When one reads the Ancient Indian History and Ancient History as a whole, the much-discussed theory of Indo-European migration to India often comes up.

Ancient Indian History in introductory books is traced beginning from the early stages of ancient humans of the Paleolithic period who were food gatherers and hunters and then moving onto the Mesolithic and Neolithic periods where humans become food producers. As a result of this, we find settlements in the form of villages and a much more settled and social life where people engage in things for leisure as opposed to just striving for survival. They indulge in trade and in making ornaments, pots etc.

We then come across the rich history of the Indus- Valley (Harappan) civilization and its sudden (a little mysterious) demise.

As far as I am aware there is no evidence that supports that there were major linguistic advancements (in the form of poetries etc) in the Indus-Calley civilization even when there were major advancements in other areas like megalith structures, roads, drainage systems, etc.

At the fall of the Indus Valley Civilization, we come across the Aryan (Indo-European) Migration Theory which discusses how the people who had horses and knowledge of Indo-European (Vedic) languages migrated to India and displaced the Indigenous population. They then created the Vedas because of which the period after this displacement is called Vedic.

Nothing particular is told about the origins of these Aryans.

From were did the Aryans originate?

Were Aryans part of the first human civilization and were they related to Sumers?

These are a lot of questions that come up as there seems to be a jump in the chronological evolution of ancient history (at least in what I've read). The books simply put this theory without tracing its origins which makes the Aryans seem some mysterious alien species that came from somewhere around places like Germany, Iran, etc with a lot of knowledge and horses and settled. I am interested in knowing more about these Indo-European people and their history traced to when they were food gatherers.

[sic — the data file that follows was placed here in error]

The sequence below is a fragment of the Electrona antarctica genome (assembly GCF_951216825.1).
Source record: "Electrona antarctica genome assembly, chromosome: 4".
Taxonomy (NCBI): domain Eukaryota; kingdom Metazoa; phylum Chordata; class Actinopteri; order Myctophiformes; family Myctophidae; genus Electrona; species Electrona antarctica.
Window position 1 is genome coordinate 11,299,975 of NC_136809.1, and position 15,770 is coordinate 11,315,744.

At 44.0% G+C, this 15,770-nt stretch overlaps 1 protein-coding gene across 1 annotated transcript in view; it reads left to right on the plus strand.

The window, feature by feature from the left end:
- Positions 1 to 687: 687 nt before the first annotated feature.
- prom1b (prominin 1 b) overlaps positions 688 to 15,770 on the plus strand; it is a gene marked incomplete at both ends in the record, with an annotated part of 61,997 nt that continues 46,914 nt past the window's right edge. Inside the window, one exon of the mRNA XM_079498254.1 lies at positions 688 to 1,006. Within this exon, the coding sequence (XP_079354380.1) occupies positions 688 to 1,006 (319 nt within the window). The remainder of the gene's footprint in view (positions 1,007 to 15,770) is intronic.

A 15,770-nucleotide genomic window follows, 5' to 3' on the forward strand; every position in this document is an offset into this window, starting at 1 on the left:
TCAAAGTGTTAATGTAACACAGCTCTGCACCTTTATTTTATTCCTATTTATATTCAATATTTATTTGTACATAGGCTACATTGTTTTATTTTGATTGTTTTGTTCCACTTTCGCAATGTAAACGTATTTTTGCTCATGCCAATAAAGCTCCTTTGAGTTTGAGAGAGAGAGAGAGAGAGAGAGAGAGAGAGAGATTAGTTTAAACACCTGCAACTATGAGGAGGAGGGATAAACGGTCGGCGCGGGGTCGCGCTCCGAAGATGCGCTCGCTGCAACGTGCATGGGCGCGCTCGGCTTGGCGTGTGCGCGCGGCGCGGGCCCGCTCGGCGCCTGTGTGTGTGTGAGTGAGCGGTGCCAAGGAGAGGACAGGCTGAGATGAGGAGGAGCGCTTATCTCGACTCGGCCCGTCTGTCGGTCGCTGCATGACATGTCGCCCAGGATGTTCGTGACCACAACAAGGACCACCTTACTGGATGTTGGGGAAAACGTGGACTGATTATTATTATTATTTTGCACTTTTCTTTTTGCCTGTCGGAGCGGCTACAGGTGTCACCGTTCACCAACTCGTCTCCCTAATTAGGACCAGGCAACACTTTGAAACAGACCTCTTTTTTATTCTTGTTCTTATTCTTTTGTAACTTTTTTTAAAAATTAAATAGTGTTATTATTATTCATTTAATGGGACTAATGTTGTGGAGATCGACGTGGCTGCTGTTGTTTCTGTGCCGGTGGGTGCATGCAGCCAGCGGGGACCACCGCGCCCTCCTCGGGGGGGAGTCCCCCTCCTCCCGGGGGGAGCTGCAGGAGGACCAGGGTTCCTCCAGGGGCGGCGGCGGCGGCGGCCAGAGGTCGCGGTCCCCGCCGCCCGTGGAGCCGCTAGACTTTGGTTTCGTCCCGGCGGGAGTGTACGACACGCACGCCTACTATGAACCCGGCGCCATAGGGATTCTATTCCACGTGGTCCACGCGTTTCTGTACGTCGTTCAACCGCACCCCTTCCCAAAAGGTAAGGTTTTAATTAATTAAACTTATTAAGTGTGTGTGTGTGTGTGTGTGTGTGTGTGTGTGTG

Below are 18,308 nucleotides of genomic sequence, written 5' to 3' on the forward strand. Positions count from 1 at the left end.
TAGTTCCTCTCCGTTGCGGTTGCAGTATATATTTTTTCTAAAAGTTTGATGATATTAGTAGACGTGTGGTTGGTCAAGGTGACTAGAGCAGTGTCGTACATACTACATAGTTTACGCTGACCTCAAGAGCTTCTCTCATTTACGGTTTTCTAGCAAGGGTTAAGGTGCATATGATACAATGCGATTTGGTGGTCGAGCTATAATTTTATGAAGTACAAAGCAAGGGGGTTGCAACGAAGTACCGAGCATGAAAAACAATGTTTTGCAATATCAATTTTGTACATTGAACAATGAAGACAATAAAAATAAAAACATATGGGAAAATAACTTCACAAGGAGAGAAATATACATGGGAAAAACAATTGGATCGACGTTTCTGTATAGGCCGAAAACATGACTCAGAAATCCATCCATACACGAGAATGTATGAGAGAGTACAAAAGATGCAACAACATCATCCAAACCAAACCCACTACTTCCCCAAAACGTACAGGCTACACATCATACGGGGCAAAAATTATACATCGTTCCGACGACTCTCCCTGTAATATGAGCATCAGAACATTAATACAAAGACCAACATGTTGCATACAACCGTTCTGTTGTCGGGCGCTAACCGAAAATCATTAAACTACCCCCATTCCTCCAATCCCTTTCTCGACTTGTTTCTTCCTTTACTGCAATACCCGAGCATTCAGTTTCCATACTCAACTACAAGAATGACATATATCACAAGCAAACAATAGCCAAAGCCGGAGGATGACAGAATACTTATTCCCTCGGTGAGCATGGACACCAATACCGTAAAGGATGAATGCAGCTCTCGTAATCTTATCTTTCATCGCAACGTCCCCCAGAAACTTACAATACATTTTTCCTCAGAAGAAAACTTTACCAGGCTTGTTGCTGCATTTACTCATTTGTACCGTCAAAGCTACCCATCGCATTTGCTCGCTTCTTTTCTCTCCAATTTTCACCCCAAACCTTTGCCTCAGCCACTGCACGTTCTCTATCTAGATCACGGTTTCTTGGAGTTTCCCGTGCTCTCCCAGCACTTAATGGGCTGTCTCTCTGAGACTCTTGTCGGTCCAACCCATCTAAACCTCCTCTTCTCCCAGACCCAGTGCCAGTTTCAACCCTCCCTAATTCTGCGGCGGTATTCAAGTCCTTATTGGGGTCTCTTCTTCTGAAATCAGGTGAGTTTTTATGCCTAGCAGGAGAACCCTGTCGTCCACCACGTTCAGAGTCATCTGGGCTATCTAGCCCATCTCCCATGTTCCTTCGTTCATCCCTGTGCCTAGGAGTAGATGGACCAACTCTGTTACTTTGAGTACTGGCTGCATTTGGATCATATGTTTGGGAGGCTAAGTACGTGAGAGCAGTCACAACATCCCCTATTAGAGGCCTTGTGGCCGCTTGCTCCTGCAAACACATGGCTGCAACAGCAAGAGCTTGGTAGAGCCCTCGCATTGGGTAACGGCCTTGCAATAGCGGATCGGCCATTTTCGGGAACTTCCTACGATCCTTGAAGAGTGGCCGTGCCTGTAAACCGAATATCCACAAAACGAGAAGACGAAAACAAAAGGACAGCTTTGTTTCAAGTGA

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    Have you tried reading en.m.wikipedia.org/wiki/Proto-Indo-Europeans ?
    – Jan
    Nov 6, 2021 at 10:55
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    – MCW
    Nov 6, 2021 at 11:01
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    All known recent human socieries have complex languages. This includes hunter gatherers like Australian Aborigines and North American Indians. So it is not so special that the Indo-Europeans had a language of their own, too. That peoples from the Central Asian steppes should be able to invade Europe and/or India is not so special either. It has in fact happened several times in the course of documented history.
    – Jan
    Nov 6, 2021 at 11:05
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    To make a long story very very short, yes, Bronze Age and classical Europeans have been found to have aspects reminiscent of Vedic India, indicating some combination of a shared genetic, linguistic, and/or cultural origin. Some of the names of classical Greek gods seem to be etymologically related to Hindu ones (e.g. Uranus/Varuna), and the Celtic harvest festival of Halloween is often hypothesized to be derived from the same source as Diwali. As it stands now, though, your question is too broad for this site. Someone could write a book just exploring one aspect of this.